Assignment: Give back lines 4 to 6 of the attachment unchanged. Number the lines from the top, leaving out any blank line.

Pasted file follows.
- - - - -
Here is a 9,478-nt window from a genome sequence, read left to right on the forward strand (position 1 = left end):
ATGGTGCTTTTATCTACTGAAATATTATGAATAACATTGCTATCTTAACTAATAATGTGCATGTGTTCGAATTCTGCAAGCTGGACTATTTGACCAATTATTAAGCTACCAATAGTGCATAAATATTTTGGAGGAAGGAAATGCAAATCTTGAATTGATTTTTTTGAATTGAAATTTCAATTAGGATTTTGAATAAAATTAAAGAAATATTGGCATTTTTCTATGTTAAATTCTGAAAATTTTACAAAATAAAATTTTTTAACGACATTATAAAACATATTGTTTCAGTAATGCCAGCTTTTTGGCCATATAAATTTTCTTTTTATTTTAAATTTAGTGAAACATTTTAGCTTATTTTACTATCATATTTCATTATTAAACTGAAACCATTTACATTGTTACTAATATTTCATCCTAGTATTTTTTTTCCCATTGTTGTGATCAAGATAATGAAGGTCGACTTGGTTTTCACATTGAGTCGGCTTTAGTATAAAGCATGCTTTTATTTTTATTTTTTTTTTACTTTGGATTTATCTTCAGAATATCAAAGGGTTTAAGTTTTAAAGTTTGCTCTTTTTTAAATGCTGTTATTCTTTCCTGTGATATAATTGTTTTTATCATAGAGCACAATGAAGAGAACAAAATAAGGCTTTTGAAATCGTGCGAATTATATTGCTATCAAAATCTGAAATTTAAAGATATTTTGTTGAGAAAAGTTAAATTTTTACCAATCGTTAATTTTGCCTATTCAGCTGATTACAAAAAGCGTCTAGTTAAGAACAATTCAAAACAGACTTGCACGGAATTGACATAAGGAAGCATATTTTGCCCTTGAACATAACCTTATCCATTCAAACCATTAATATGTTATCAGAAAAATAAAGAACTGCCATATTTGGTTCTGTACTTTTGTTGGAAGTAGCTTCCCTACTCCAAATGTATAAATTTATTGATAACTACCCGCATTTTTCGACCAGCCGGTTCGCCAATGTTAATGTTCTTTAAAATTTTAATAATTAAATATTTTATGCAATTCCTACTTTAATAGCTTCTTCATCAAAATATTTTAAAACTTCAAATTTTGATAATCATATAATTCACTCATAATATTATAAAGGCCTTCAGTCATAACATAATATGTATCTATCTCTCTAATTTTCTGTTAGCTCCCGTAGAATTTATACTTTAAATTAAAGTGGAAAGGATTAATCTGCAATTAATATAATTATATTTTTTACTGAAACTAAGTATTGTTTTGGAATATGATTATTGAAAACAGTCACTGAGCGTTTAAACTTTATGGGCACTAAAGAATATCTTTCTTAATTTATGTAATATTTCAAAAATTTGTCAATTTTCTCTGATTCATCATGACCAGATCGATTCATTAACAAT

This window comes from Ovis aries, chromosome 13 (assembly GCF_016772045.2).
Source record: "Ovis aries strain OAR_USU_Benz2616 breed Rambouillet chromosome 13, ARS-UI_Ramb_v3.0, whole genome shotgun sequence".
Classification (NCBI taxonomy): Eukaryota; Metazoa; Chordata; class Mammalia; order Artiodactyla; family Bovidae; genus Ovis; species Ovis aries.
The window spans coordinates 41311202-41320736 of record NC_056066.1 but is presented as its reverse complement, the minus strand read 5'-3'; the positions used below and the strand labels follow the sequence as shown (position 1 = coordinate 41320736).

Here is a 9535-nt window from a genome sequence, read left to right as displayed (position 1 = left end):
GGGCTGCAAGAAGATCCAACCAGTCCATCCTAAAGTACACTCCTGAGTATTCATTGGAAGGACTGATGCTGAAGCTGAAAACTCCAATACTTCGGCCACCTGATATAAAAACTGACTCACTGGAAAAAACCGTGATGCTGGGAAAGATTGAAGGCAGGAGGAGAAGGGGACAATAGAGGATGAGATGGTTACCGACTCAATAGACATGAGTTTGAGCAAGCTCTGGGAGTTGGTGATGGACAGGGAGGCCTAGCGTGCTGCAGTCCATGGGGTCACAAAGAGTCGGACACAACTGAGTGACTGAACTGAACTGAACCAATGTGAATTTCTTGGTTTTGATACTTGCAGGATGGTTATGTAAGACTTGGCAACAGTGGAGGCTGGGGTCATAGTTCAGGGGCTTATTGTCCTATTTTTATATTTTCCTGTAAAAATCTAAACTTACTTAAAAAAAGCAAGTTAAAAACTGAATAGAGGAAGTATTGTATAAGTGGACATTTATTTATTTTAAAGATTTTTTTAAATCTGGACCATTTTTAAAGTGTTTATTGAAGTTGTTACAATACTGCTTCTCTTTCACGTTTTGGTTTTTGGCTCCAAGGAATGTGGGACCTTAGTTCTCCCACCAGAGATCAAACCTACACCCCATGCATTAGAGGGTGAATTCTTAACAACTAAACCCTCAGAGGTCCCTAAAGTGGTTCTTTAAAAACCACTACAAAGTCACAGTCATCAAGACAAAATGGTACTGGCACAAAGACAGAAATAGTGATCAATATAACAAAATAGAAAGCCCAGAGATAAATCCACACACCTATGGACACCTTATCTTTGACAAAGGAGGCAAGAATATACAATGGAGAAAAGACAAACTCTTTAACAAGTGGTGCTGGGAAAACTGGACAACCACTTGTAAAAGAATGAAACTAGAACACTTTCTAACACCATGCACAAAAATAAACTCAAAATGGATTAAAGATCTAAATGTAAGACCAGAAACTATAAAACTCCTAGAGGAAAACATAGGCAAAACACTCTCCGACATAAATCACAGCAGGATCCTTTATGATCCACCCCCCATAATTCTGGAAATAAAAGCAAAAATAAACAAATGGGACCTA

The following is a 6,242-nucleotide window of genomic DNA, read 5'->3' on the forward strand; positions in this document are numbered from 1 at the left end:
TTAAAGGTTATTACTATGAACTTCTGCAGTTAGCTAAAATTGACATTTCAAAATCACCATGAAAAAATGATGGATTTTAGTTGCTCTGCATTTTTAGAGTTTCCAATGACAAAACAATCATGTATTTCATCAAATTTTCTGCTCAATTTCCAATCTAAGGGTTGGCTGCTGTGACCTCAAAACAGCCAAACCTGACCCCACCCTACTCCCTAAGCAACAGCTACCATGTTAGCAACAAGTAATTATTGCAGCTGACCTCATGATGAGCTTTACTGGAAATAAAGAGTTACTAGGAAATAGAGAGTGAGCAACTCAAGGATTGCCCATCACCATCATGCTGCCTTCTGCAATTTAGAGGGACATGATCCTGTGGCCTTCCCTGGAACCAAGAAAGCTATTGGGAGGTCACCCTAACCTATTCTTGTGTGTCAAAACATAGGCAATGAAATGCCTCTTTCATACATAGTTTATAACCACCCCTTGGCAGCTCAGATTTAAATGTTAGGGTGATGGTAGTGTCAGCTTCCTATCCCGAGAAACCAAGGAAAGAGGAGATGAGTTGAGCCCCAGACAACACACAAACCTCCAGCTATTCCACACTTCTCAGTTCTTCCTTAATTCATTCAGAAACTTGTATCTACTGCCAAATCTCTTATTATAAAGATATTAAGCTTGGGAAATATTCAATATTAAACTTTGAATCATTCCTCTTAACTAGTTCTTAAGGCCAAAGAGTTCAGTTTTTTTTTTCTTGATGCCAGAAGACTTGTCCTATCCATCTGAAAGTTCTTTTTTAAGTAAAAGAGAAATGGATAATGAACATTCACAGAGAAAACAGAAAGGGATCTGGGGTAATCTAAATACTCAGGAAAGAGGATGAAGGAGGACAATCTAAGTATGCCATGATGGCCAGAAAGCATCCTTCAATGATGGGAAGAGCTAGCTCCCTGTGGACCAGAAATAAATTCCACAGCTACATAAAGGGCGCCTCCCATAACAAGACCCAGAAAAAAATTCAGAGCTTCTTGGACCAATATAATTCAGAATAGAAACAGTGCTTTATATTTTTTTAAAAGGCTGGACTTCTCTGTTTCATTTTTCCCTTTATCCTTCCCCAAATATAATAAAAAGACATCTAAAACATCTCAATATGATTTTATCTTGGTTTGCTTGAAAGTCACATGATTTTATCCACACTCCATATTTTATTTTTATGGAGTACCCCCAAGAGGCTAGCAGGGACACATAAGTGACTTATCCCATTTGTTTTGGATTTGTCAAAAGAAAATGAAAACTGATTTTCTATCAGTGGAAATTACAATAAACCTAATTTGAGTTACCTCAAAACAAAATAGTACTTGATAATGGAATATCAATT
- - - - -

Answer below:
Source record: "Ovis aries strain OAR_USU_Benz2616 breed Rambouillet chromosome 13, ARS-UI_Ramb_v3.0, whole genome shotgun sequence".
Classification (NCBI taxonomy): Eukaryota; Metazoa; Chordata; class Mammalia; order Artiodactyla; family Bovidae; genus Ovis; species Ovis aries.
The window spans coordinates 41311202-41320736 of record NC_056066.1 but is presented as its reverse complement, the minus strand read 5'-3'; the positions used below and the strand labels follow the sequence as shown (position 1 = coordinate 41320736).